The Outer Side of Life: A Poetry and Prose Anthology 83 pages containing 62 authors. See bios below.

Selected works nominated for a Push Cart Prize 2009



About the Book
About the Contributors

Upcoming Anthologies
Anthologies in Print

About the book

A collection of poetry and prose that makes the reader smile or better yet laugh out loud! 
Samples of included works
The Outside Loo
      Joanna Catherine Scott

If you crossed the yard 
and went around the tool shed,
past the blood orange, the trash cans,
the row of paper almond trees,
you would come to a hunch-backed door 
that scraped – the outside loo.

Calcimined walls. A heavy wooden seat.
A high tank trailed a rusted chain 
to haul on after you were done 
and turned, hitching at your skirt,
to watch the metal triangle on its end rise 
to the rush of water down the pipe. 

You could spend hours there, panties 
round your knees, kicking your heels 
on the wooden toilet box, reading Eagle magazine, 
picking lumps of plaster off the wall 
like sunburnt skin. You could be Biggles,
or tomboy George from Famous Five.

No need to shut the door. Only the dog 
came calling (once your little brother 
offering five small pieces of bright candy).
You could sit forever 
above the pure smell of yourself. 
You could dream.

Joanna Catherine Scott is a well-known North Carolina writer, a recent winner of the Brockman Campbell Book Award from the N.C. Poetry Society for Fainting at the Uffizi and the Black Zinnias Poetry Book Award for Breakfast at the Shangri-La. Her winning poem in the Randall Jarrell Poetry Competition is part of a collection, Night Huntress, published in April 08. Her novel, The Road from Chapel Hill, is a SIBA/ Book Sense Southern Literary bestseller. A sequel to that book, Child of the South, is due out in Spring 2009. Joanna is the winner of the 2008 Randall Jarrell Poetry Competition of the North Carolina Writers Network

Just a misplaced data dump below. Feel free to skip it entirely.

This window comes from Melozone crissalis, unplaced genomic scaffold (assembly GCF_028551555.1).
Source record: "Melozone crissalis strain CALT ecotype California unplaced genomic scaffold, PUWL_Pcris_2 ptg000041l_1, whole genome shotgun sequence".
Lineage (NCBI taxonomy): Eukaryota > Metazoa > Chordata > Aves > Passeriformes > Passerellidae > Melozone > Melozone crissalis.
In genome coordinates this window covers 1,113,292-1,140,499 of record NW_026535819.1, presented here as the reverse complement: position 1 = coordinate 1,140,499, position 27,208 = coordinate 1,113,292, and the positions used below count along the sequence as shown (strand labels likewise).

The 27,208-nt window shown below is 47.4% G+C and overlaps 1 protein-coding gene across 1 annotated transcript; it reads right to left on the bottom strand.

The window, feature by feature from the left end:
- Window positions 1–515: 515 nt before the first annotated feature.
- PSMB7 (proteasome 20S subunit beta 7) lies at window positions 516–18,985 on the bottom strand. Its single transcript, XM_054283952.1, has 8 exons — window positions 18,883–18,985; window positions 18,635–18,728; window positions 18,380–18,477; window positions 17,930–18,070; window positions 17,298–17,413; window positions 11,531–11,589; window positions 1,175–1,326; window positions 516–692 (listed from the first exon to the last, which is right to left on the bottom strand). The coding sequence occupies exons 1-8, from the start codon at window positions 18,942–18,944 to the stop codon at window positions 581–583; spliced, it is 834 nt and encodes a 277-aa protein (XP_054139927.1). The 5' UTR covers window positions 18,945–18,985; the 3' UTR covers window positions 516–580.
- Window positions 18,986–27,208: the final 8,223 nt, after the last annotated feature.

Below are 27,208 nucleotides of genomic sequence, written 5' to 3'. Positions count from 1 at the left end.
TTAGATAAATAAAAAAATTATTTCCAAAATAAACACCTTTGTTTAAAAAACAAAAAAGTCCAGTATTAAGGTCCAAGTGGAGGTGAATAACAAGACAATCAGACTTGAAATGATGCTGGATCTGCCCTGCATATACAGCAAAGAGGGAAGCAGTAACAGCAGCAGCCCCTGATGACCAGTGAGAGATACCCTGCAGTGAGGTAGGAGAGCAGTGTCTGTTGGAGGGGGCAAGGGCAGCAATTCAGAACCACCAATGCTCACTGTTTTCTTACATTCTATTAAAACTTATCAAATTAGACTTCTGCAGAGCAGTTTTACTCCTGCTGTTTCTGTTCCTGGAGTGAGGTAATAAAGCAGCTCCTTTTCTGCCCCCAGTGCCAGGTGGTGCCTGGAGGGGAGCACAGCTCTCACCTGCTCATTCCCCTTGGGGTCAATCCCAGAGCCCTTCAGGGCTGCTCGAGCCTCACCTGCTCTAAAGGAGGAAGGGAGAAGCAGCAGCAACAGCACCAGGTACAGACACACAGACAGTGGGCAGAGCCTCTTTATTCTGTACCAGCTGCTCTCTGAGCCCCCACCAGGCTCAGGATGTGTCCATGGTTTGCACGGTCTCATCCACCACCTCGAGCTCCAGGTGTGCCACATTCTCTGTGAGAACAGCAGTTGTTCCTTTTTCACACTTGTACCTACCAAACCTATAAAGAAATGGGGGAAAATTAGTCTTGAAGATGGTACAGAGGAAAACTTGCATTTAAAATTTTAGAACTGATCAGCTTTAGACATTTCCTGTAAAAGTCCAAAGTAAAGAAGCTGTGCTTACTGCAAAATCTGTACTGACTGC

Eat This Okra, It’s Good for You
Tom Davis

I HATE OKRA. I can’t stand the sight, the smell, and, most of all, the taste of it. Feeling this way started when I ate too many bowls of Maw Maw’s vegetable soup and got sick. The only memory I have of that occasion is the taste of okra. Ugh!
      I remember it like it was yesterday. The new preacher was coming for Sunday dinner, and Mama went all out. Including our family, we had coming Paw Paw, Maw Maw, Aunt Josie, Uncle Bud (“no-a-count Bud,” as Daddy called him), the new preacher, and his wife.
      The preacher finally finished saying grace, and before the chorus of “Amens” died down, I commenced eating. In no time, I cleaned my plate and asked Mama if I could be excused. Well, you’d have thought I’d asked permission to strip naked and dance around the table.
      “No, you can’t be excused! Our guests haven’t finished and besides you haven’t had enough vegetables. Eat this okra. It’s good for you.” And with that, she plopped a big spoon full of slimly, smelly, boiled okra on my plate and smiled.
       “Mama, I can’t eat that stuff. It makes me sick!” The smell crep up my nose and turned my stomach.
      It wouldn’t do but the new preacher had to get involved. From his seat directly across from me he flashed a big toothy grin, then said, “Tom, try a bite. I dearly love boiled okra, and this is the best okra I’ve ever put in my mouth!”
       If I wanted to leave the table early, I knew I’d have to try a bite, so I threw a piece of that slimly okra into my mouth, thought about the catfish I was going to catch that day, and swallowed hard. It started down fine, but halfway between my mouth and stomach it decided to come back up along with some fried chicken, a helping of Mama’s famous mashed potatoes, and a generous portion of creamed corn. It all rocketed toward the new preacher, hitting him square in the chest and splattering all over the table.